DAVID HURWITZ: At the moment we’ve got just under 30 000 minibus taxis on our book. We estimate that there are about 200 000 minibus taxis in South Africa, so that would give us about a 12-15% market share. We are the largest player in this space. We’ve been doing this for many, many years, since well before 2008. We actually started in about 2005 under the banner of Transaction Capital, and since then we’ve actually originated loans or invested about R17bn into the industry. We’ve created over 60 000 taxis and each taxi is responsible for about 1.8 direct jobs. In that regard we’ve created about 110 000 direct jobs and about 250 000 jobs in total. So we are a very big investor into this industry.
NASTASSIA ARENDSE: We are currently in what can be described as a tough economic environment if you look at the retailers and many other people who are operating in different industries. When you look at the interest rates that you charge, what are the chances of default? Do you get a high number of operators who default on their paybacks?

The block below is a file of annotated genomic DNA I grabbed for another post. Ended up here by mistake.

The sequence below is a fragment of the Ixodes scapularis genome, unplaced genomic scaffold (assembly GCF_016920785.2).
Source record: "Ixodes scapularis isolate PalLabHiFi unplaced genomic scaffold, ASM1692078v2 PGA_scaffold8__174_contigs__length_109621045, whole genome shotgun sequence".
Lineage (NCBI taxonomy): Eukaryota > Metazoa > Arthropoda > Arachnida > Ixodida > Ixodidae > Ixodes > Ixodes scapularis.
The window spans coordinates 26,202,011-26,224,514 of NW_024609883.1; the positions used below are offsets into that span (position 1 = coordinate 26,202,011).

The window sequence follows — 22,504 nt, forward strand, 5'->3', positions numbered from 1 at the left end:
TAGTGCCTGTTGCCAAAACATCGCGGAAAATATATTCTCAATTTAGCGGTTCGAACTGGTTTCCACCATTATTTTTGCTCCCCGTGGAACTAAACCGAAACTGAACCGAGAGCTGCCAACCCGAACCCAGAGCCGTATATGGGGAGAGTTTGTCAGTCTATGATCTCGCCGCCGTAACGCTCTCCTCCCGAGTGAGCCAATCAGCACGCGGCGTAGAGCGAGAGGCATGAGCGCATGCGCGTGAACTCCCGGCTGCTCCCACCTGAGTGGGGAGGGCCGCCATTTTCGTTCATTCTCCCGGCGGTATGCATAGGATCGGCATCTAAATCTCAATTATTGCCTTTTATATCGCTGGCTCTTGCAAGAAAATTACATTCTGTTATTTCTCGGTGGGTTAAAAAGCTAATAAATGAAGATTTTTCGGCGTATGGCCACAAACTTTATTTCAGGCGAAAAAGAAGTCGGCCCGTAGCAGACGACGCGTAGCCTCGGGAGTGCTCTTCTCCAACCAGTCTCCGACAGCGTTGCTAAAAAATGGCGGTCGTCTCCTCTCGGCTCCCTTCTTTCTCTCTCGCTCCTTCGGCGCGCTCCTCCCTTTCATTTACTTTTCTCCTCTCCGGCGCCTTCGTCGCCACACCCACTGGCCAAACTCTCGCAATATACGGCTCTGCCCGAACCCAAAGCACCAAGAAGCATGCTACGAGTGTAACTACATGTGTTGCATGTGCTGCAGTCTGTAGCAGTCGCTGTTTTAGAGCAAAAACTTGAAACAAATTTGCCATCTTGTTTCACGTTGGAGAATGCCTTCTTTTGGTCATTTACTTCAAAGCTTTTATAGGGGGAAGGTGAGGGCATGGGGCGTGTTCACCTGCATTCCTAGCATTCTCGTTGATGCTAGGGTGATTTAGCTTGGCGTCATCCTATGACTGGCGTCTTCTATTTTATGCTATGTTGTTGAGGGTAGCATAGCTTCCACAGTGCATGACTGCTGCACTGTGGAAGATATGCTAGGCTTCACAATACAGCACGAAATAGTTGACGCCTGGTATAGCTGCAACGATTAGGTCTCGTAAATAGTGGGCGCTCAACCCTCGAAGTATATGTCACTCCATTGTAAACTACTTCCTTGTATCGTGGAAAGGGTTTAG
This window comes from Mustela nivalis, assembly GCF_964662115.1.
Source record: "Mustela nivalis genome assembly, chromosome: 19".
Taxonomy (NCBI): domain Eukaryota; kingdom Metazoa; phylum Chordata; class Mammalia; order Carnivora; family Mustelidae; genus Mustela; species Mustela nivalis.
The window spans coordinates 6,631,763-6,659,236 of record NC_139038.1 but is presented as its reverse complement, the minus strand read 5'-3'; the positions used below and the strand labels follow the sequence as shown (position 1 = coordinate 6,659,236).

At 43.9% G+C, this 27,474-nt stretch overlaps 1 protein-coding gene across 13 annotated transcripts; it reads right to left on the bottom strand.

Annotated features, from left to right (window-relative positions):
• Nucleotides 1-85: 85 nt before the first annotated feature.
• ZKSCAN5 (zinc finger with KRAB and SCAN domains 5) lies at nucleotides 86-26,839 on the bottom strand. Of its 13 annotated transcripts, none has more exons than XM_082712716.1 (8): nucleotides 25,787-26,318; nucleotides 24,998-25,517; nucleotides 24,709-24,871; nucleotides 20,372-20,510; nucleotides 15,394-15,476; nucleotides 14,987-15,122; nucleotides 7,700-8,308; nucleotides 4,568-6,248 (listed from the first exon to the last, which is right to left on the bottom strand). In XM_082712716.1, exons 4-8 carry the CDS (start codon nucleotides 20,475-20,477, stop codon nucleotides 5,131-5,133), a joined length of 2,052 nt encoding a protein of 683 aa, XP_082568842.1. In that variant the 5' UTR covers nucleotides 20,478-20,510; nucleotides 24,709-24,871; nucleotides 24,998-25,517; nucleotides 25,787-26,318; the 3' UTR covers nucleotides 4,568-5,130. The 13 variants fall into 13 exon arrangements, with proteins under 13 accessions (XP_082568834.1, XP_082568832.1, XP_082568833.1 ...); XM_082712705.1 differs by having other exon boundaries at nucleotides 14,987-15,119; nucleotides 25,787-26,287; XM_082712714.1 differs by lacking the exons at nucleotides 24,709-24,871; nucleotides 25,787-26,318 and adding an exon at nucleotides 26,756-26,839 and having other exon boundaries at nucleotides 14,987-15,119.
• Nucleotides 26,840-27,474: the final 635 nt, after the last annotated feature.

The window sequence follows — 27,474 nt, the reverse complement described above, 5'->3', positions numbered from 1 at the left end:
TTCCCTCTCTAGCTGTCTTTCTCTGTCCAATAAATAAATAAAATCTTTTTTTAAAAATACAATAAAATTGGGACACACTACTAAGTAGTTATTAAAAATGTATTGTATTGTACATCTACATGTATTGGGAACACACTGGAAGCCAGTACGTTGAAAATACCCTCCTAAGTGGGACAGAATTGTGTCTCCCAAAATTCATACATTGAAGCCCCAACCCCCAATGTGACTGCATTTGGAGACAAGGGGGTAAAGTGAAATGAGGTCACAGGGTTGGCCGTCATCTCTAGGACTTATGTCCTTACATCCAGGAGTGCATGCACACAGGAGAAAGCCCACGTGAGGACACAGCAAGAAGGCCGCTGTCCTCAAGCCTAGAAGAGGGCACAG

DAVID HURWITZ: Our business is very, very unique. The short answer to your question is that, if we take a look at our entire portfolio, we would have about 17% of our portfolio going into arrears, more than three months in arrears, and of that we’ll only have about 12% that actually end up failing in their business venture. So to take round numbers, roughly about one in every ten of our taxi operators don’t succeed. The reason for this is that we provide them – as I said, we are not just a financier – with business support. So our model is a direct model. It’s all predicated upon getting the taxi to the operator as cheaply a possible through our own dealership.